From Activities To Results

Many worksite wellness programs today are focused only on activities. And you do want to deliver more value, especially results, right?

If you doubt my assertion that too many programs today are focused only on activities, then just look over the postings to the worksite wellness groups on LinkedIn and you will frequently see questions posted from group members looking for ideas as to the next type of programming or intervention they should offer. This certainly suggests to me that their efforts are not based on the identified needs arising from any sort of organizational assessment, but more just a series of activities.

So what are the differences between activities based and results based programs? The following should help you differentiate the differences.

Activity Based

Activity based programs can be identified by:

There is no identified business need for the program.

There is no assessment of the program’s performance.

There are no specific measurable goals and objectives.

No specific participant results are shared with the participants nor are they expected to achieve any specific results.

No effort is made to prepare the work environment to support any type of healthy lifestyle change. The program’s focus is exclusively on the individual employee.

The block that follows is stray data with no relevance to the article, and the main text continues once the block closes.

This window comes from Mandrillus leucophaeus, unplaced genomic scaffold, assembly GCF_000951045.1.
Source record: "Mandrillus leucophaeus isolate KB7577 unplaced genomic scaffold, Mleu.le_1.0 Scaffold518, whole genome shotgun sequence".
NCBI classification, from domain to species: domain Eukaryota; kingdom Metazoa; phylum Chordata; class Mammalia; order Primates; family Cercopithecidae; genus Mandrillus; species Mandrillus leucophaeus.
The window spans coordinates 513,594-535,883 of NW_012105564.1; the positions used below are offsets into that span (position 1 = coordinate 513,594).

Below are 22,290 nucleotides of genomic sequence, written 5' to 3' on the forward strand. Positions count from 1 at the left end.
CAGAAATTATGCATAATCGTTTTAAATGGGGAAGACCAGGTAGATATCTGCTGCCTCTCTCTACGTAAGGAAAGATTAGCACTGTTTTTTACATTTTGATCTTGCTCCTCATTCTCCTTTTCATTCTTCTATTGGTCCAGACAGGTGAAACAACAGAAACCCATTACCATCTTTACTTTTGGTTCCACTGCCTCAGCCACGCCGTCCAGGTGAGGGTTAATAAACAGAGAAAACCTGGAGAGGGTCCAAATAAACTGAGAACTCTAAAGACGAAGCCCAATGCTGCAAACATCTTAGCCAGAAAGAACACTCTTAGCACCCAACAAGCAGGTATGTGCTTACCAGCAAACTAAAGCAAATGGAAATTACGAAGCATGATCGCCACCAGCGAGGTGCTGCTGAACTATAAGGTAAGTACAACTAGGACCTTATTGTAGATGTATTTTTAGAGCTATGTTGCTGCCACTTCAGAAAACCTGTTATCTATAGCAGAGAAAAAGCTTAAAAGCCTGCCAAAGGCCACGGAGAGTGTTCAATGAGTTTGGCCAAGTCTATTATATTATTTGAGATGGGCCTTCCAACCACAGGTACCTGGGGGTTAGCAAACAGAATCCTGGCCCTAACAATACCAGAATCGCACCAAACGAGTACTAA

The wellness program makes no effort to collaborate with or to build partnerships with other key internal program managers or any external resources either.

There is no monitoring, tracking or measurement of results or any type of cost-benefit analyses.

Any program planning conducted is focused solely on program inputs.

Little or no reporting about the program occurs.

Results Based

In contrast, results based programs can be identified by:

There being a clear link to and deliberate attention to specific business needs identified through a comprehensive, organization-wide needs assessment. The program is also clearly aligned with the business’ goals, philosophies and practices.

The effectiveness of many, if not all, interventions and activities are assessed. Performance assessment is a hallmark of the program.

Each intervention and activity has specific, identified goals and objectives. Specific goals and objectives are also in place for the organizational impact.

Expected participant results are communicated to all participants.

The wellness program works to prepare the organizational environment to support and promote employee lifestyle change.

Collaboration and the establishment of partnerships are established with other key program managers, outside resources and the employees themselves. Collaboration and partnerships are key components of a results based program. Wellness practitioners acknowledge they can’t do it all themselves.

Monitoring, tracking and measurement occur in all aspects of a results based wellness program. Results guide the future change and development. Cost-benefit, cost-effectiveness and ROI type analyses are clearly evident.

Program planning incorporates both strategic and operational type planning, with an emphasis on outcomes.

Reporting on the program occurs widely across the organization and through multiple types of distribution channels.

If your desire is for an effective, successful and sustainable worksite wellness program, I do hope your program’s efforts are results based.